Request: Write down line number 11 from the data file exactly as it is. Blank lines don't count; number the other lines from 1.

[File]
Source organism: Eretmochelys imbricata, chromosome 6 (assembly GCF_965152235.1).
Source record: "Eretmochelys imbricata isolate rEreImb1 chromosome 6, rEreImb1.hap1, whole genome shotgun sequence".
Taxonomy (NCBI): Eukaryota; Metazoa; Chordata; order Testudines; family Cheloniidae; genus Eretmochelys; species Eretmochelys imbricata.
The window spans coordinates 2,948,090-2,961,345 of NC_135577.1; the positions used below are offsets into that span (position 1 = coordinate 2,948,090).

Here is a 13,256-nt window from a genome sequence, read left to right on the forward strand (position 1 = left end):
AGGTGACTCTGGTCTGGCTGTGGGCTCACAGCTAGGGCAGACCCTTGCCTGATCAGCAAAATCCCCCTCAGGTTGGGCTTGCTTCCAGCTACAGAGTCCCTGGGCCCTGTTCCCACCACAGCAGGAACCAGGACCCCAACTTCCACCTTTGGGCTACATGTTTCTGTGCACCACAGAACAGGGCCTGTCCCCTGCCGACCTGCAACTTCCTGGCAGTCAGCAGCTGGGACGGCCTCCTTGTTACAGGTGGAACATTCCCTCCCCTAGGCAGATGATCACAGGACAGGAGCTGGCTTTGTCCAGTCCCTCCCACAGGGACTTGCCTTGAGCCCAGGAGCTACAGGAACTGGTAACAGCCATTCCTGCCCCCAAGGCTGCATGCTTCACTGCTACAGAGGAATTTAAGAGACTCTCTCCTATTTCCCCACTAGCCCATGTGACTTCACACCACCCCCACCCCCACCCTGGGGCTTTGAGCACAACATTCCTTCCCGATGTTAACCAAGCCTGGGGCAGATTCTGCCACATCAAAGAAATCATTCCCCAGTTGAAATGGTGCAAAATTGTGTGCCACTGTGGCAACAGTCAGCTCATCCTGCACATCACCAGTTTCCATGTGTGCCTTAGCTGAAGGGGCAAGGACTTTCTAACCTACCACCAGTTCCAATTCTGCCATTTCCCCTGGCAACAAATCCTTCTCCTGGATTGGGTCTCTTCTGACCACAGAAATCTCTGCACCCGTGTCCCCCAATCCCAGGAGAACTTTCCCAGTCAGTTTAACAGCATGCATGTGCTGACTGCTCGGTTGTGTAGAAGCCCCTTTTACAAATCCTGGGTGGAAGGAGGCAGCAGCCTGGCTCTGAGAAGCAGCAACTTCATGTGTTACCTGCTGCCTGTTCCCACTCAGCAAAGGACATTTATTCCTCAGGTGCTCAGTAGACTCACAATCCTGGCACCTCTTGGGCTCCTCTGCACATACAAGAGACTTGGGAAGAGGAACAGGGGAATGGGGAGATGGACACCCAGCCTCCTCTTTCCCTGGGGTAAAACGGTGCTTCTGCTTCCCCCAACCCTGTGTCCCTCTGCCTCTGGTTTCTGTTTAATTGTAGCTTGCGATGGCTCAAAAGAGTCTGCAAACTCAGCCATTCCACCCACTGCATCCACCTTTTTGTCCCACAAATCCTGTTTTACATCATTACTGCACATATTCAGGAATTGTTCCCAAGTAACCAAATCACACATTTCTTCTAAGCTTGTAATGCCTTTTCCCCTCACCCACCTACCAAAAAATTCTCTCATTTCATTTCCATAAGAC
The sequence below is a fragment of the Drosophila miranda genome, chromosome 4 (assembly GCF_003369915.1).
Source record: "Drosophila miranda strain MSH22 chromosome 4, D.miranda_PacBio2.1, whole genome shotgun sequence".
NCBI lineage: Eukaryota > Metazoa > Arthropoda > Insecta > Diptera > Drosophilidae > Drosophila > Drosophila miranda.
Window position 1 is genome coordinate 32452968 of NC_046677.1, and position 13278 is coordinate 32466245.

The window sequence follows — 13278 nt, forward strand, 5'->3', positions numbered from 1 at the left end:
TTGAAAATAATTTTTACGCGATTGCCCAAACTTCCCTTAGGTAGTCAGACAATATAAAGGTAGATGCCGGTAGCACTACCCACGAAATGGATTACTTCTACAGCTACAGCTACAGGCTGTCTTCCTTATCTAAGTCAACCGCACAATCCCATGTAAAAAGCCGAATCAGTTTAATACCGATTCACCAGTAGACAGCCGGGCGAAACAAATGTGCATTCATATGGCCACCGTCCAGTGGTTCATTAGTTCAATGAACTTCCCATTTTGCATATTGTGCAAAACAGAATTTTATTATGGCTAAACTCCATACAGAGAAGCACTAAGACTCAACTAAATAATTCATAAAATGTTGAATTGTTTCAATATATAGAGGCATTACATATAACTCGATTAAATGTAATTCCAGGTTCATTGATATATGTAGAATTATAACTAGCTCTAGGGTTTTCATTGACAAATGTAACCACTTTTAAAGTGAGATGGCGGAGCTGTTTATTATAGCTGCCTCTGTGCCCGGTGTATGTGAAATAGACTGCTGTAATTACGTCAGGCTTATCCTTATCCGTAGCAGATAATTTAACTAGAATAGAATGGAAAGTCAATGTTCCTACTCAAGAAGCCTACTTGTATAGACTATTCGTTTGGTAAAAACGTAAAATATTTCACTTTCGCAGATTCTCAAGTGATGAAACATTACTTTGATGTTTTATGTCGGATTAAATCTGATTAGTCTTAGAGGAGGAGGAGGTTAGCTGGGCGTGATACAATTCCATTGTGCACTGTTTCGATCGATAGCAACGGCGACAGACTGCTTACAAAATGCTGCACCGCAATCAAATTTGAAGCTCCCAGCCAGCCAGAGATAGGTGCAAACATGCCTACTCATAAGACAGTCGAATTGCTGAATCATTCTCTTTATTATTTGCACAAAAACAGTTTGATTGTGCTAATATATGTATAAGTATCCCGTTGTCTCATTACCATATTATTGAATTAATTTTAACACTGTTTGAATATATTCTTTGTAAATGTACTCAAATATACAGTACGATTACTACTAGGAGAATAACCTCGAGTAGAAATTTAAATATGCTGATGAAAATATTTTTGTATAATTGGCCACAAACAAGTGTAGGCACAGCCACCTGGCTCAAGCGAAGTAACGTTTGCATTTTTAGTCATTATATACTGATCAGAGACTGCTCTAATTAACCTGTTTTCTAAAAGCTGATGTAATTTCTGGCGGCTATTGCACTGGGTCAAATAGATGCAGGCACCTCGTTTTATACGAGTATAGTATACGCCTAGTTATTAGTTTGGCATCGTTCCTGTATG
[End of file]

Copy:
The window sequence follows — 13278 nt, forward strand, 5'->3', positions numbered from 1 at the left end: